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Rep. Maloney on Canceled National 9/11 Health Care Plan

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PostPosted: Wed Jan 23, 2008 6:48 pm    Post subject: Rep. Maloney on Canceled National 9/11 Health Care Plan
From Wed Jan 23, 2008 3:00 am to Sat Jan 26, 2008 2:59 am (included)
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For Immediate Release: January 22, 2008

Contact: Joe Soldevere, (212) 860-0606

Rep. Maloney on Canceled National 9/11 Health Care Plan

& How Decision May Affect NYC-Area Clinics

New York, NY Today, the House Oversight Subcommittee on Government Management, Organization, and Procurement convened a hearing in lower Manhattan to examine why the U.S. Department of Health and Human Services abruptly halted its plans to provide health care for thousands of 9/11 responders and others from outside the tri-state area who are sick or injured as a result of the 9/11 attacks. Witnesses at the hearing also discussed how this decision may affect the six New York City-area 9/11 health clinics.

Congresswoman Carolyn B. Maloney (D-Manhattan, Queens) submitted the following statement for the hearing record:

Good morning. As many of you may know, more than 70,000 Americans have signed up for the World Trade Center Health Registry because they are concerned about their exposure to the toxic aftermath of the 9/11 attacks. About 60,000 of those registered hail from the tri-state area and most have access to health clinics operated by the local Centers of Excellence, including Mt. Sinai, the FDNY and others.

What many of you may not know, however, is that the other 10,000 registrants live outside the New York area, and these Americans -who come from every state in our union, even Alaska and Hawaii, and, perhaps even more amazing, 431 of 435 Congressional districts nationwide- do not have access to federally-funded care in their own communities.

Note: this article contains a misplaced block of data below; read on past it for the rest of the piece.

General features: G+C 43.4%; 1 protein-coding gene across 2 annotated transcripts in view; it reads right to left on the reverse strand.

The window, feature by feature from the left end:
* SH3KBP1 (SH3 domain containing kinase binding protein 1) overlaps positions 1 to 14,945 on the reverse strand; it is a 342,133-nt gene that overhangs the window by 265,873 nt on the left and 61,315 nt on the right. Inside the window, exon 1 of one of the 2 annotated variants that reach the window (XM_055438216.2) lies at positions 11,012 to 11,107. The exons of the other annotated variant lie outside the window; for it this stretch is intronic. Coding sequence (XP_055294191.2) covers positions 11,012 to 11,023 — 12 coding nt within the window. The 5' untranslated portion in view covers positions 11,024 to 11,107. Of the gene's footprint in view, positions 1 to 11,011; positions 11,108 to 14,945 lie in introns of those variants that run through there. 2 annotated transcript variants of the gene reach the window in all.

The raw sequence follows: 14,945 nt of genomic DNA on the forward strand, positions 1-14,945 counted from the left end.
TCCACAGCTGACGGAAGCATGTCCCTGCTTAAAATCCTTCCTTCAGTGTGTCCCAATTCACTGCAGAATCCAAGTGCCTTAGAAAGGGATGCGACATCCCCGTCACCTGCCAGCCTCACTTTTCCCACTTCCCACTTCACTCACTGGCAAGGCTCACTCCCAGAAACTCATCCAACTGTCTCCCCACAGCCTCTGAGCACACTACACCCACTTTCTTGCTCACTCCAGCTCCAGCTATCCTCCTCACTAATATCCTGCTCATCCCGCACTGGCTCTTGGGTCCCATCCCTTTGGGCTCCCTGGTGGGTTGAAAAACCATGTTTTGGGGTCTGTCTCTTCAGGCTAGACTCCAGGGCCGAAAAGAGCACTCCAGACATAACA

Today we are joined by three responders who live outside the New York metropolitan area; these three heroes were all at Ground Zero, they all have health effects from their service and they all need the help that a national program would provide.

Chief Fraone from Menlo Park, California, who led urban search and rescue teams from California at Ground Zero, will tell his story and talk about the difficulties he has had in getting help, treatment or even just information.

Joseph Libretti, an iron worker from Pennsylvania, who spent the first months responding to the attack and is now seriously ill from his exposure to toxins at Ground Zero, can no longer work and has to travel 100 miles one way to see his doctor here in New York.

We will also hear from Kevin Mount, a former heavy equipment operator from the NYC Department of Sanitation who worked on the pile and had to retire to Florida on disability due to injuries caused by his service, and who must now come back to New York several times a year to see his Mt. Sinai doctor.

These responders represent thousands of rescue and recovery workers who came from around the country to help New York and are now in need of help from the federal government.

However, just before Christmas, the Bush Administration abruptly terminated a Request for Contracts to set up the World Trade Center Business Processing Center, which would have been the hub of a national program to provide care for Americans who have 9/11-related illnesses but do not live in the New York metro area.

The Administration's abrupt and ill-advised decision essentially ended the hope that sick 9/11 responders from around the country could any time soon get long-term, federally-funded medical monitoring and treatment without traveling to the New York area.

The Request for Contracts for the national program was first put out in October, and the final December 19th deadline to submit contracts was fast approaching when the Administration suddenly decided to pull the plug.